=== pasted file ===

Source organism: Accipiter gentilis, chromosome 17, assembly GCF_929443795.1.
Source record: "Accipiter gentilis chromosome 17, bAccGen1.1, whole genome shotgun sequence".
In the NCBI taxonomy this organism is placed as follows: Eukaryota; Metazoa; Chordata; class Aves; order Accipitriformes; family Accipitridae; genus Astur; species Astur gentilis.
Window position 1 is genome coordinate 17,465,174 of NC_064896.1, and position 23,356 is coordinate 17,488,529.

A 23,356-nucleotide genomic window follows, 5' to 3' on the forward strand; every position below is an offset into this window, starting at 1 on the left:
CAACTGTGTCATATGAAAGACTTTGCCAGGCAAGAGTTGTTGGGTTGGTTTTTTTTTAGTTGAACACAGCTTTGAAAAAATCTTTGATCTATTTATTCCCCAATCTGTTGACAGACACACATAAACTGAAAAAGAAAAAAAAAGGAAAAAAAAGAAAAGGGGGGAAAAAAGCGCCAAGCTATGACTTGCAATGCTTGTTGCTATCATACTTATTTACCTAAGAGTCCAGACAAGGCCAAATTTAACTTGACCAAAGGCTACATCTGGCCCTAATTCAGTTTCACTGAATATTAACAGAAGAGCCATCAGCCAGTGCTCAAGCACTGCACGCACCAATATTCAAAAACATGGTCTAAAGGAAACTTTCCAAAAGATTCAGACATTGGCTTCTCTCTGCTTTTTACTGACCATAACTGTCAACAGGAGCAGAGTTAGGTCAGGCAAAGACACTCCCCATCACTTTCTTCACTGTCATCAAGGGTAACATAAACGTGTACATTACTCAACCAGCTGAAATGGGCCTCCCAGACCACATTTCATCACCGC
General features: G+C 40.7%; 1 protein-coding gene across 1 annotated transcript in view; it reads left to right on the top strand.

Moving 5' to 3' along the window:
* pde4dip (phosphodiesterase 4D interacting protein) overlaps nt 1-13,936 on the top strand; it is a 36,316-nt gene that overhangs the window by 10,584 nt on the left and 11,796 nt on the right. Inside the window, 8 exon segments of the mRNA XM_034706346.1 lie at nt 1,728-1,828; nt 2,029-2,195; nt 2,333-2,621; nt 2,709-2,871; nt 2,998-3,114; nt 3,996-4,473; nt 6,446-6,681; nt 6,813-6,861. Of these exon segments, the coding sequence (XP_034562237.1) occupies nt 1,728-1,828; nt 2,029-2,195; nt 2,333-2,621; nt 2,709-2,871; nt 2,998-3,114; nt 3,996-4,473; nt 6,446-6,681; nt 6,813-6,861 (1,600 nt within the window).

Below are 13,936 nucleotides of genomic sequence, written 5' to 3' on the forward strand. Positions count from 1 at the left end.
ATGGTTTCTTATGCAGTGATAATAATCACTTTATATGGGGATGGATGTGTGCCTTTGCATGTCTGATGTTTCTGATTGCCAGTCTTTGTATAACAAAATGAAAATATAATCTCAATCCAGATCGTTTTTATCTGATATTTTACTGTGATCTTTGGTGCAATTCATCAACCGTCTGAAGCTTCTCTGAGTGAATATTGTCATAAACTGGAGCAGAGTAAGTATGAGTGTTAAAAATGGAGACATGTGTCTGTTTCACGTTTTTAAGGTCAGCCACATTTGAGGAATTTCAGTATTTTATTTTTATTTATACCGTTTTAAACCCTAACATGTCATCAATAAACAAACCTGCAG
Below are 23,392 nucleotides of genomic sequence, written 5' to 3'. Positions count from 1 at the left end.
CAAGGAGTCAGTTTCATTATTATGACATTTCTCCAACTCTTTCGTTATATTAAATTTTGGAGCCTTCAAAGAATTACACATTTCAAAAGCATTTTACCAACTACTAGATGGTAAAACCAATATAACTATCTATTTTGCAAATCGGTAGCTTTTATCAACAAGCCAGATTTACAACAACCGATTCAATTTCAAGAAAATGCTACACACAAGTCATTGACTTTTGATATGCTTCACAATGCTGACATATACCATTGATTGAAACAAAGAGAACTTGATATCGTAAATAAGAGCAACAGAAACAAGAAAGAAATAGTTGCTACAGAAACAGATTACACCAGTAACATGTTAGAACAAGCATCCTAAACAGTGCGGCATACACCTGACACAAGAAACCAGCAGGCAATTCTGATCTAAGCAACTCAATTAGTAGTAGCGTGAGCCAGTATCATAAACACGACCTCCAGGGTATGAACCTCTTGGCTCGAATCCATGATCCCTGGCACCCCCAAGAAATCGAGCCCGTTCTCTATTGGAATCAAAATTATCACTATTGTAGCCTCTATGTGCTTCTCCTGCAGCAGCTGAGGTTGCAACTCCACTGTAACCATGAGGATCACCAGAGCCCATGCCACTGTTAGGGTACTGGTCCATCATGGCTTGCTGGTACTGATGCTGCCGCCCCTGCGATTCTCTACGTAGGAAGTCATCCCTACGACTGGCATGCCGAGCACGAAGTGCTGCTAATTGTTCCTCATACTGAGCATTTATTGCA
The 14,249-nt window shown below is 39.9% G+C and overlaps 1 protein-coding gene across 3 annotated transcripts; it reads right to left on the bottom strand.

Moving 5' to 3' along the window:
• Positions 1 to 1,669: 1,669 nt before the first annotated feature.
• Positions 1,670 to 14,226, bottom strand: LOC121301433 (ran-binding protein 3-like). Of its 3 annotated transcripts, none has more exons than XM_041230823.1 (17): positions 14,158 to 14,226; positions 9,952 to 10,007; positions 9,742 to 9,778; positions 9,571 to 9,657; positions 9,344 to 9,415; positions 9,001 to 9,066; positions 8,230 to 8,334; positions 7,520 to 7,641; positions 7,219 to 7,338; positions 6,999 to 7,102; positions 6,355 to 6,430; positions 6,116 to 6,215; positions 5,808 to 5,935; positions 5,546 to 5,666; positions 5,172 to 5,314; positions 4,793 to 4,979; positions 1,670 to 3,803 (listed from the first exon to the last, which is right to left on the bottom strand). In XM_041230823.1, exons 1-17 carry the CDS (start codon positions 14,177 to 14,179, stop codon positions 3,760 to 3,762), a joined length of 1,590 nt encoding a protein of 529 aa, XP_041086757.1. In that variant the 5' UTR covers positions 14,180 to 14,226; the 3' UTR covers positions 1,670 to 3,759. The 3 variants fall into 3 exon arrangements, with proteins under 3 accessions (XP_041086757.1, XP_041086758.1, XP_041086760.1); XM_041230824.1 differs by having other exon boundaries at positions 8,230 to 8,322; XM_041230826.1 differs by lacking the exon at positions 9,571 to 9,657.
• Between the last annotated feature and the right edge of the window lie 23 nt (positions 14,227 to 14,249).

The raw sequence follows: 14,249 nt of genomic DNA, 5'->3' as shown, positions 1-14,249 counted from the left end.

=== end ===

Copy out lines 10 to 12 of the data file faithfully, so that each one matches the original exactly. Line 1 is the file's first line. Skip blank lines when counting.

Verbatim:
Below are 13,936 nucleotides of genomic sequence, written 5' to 3' on the forward strand. Positions count from 1 at the left end.
ATGGTTTCTTATGCAGTGATAATAATCACTTTATATGGGGATGGATGTGTGCCTTTGCATGTCTGATGTTTCTGATTGCCAGTCTTTGTATAACAAAATGAAAATATAATCTCAATCCAGATCGTTTTTATCTGATATTTTACTGTGATCTTTGGTGCAATTCATCAACCGTCTGAAGCTTCTCTGAGTGAATATTGTCATAAACTGGAGCAGAGTAAGTATGAGTGTTAAAAATGGAGACATGTGTCTGTTTCACGTTTTTAAGGTCAGCCACATTTGAGGAATTTCAGTATTTTATTTTTATTTATACCGTTTTAAACCCTAACATGTCATCAATAAACAAACCTGCAG
Below are 23,392 nucleotides of genomic sequence, written 5' to 3'. Positions count from 1 at the left end.